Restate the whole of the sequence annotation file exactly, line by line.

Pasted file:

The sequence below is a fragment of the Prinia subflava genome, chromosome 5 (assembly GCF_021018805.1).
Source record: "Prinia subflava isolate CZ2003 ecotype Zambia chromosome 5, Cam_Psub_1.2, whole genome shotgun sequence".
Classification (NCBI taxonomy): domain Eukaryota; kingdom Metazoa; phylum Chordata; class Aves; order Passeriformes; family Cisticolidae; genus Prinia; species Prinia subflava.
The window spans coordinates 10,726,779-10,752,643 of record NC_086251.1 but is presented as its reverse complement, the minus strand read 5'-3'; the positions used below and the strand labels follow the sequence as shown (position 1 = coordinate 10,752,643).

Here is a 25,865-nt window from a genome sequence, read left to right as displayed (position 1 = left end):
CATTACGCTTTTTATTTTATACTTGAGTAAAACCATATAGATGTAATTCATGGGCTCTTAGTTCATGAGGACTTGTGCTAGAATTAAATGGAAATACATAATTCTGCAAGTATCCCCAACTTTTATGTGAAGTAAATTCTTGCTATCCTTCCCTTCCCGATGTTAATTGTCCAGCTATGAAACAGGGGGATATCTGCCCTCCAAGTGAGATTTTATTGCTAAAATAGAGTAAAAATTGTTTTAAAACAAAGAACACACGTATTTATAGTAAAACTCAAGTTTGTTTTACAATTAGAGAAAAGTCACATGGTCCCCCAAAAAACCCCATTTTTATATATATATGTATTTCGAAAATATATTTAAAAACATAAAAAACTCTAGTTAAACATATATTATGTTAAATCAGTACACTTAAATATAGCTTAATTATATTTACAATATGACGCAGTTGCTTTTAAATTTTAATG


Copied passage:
The sequence below is a fragment of the Prinia subflava genome, chromosome 5 (assembly GCF_021018805.1).
Source record: "Prinia subflava isolate CZ2003 ecotype Zambia chromosome 5, Cam_Psub_1.2, whole genome shotgun sequence".
Classification (NCBI taxonomy): domain Eukaryota; kingdom Metazoa; phylum Chordata; class Aves; order Passeriformes; family Cisticolidae; genus Prinia; species Prinia subflava.
The window spans coordinates 10,726,779-10,752,643 of record NC_086251.1 but is presented as its reverse complement, the minus strand read 5'-3'; the positions used below and the strand labels follow the sequence as shown (position 1 = coordinate 10,752,643).

Here is a 25,865-nt window from a genome sequence, read left to right as displayed (position 1 = left end):
CATTACGCTTTTTATTTTATACTTGAGTAAAACCATATAGATGTAATTCATGGGCTCTTAGTTCATGAGGACTTGTGCTAGAATTAAATGGAAATACATAATTCTGCAAGTATCCCCAACTTTTATGTGAAGTAAATTCTTGCTATCCTTCCCTTCCCGATGTTAATTGTCCAGCTATGAAACAGGGGGATATCTGCCCTCCAAGTGAGATTTTATTGCTAAAATAGAGTAAAAATTGTTTTAAAACAAAGAACACACGTATTTATAGTAAAACTCAAGTTTGTTTTACAATTAGAGAAAAGTCACATGGTCCCCCAAAAAACCCCATTTTTATATATATATGTATTTCGAAAATATATTTAAAAACATAAAAAACTCTAGTTAAACATATATTATGTTAAATCAGTACACTTAAATATAGCTTAATTATATTTACAATATGACGCAGTTGCTTTTAAATTTTAATG